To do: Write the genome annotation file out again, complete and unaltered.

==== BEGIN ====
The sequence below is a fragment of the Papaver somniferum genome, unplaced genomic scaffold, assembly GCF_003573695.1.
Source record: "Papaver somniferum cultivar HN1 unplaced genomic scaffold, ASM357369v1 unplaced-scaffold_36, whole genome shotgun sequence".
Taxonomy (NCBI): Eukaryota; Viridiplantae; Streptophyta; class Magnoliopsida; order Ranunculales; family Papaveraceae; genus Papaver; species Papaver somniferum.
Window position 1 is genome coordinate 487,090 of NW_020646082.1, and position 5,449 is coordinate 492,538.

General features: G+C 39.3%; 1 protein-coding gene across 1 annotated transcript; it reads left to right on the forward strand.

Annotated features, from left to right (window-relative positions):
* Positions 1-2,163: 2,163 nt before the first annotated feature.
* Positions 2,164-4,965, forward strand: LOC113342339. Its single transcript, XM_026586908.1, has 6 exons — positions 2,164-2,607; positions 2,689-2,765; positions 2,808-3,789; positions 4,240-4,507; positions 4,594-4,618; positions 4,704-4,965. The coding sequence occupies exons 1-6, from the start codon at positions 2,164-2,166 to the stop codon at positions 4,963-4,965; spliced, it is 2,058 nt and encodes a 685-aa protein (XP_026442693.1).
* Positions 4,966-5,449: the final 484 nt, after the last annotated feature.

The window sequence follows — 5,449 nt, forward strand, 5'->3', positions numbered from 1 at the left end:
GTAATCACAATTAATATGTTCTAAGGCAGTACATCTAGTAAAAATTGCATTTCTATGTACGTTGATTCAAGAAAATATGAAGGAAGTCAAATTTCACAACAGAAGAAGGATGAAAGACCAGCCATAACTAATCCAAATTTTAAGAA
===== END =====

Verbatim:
The sequence below is a fragment of the Papaver somniferum genome, unplaced genomic scaffold, assembly GCF_003573695.1.
Source record: "Papaver somniferum cultivar HN1 unplaced genomic scaffold, ASM357369v1 unplaced-scaffold_36, whole genome shotgun sequence".
Taxonomy (NCBI): Eukaryota; Viridiplantae; Streptophyta; class Magnoliopsida; order Ranunculales; family Papaveraceae; genus Papaver; species Papaver somniferum.
Window position 1 is genome coordinate 487,090 of NW_020646082.1, and position 5,449 is coordinate 492,538.

General features: G+C 39.3%; 1 protein-coding gene across 1 annotated transcript; it reads left to right on the forward strand.

Annotated features, from left to right (window-relative positions):
* Positions 1-2,163: 2,163 nt before the first annotated feature.
* Positions 2,164-4,965, forward strand: LOC113342339. Its single transcript, XM_026586908.1, has 6 exons — positions 2,164-2,607; positions 2,689-2,765; positions 2,808-3,789; positions 4,240-4,507; positions 4,594-4,618; positions 4,704-4,965. The coding sequence occupies exons 1-6, from the start codon at positions 2,164-2,166 to the stop codon at positions 4,963-4,965; spliced, it is 2,058 nt and encodes a 685-aa protein (XP_026442693.1).
* Positions 4,966-5,449: the final 484 nt, after the last annotated feature.

The window sequence follows — 5,449 nt, forward strand, 5'->3', positions numbered from 1 at the left end:
GTAATCACAATTAATATGTTCTAAGGCAGTACATCTAGTAAAAATTGCATTTCTATGTACGTTGATTCAAGAAAATATGAAGGAAGTCAAATTTCACAACAGAAGAAGGATGAAAGACCAGCCATAACTAATCCAAATTTTAAGAA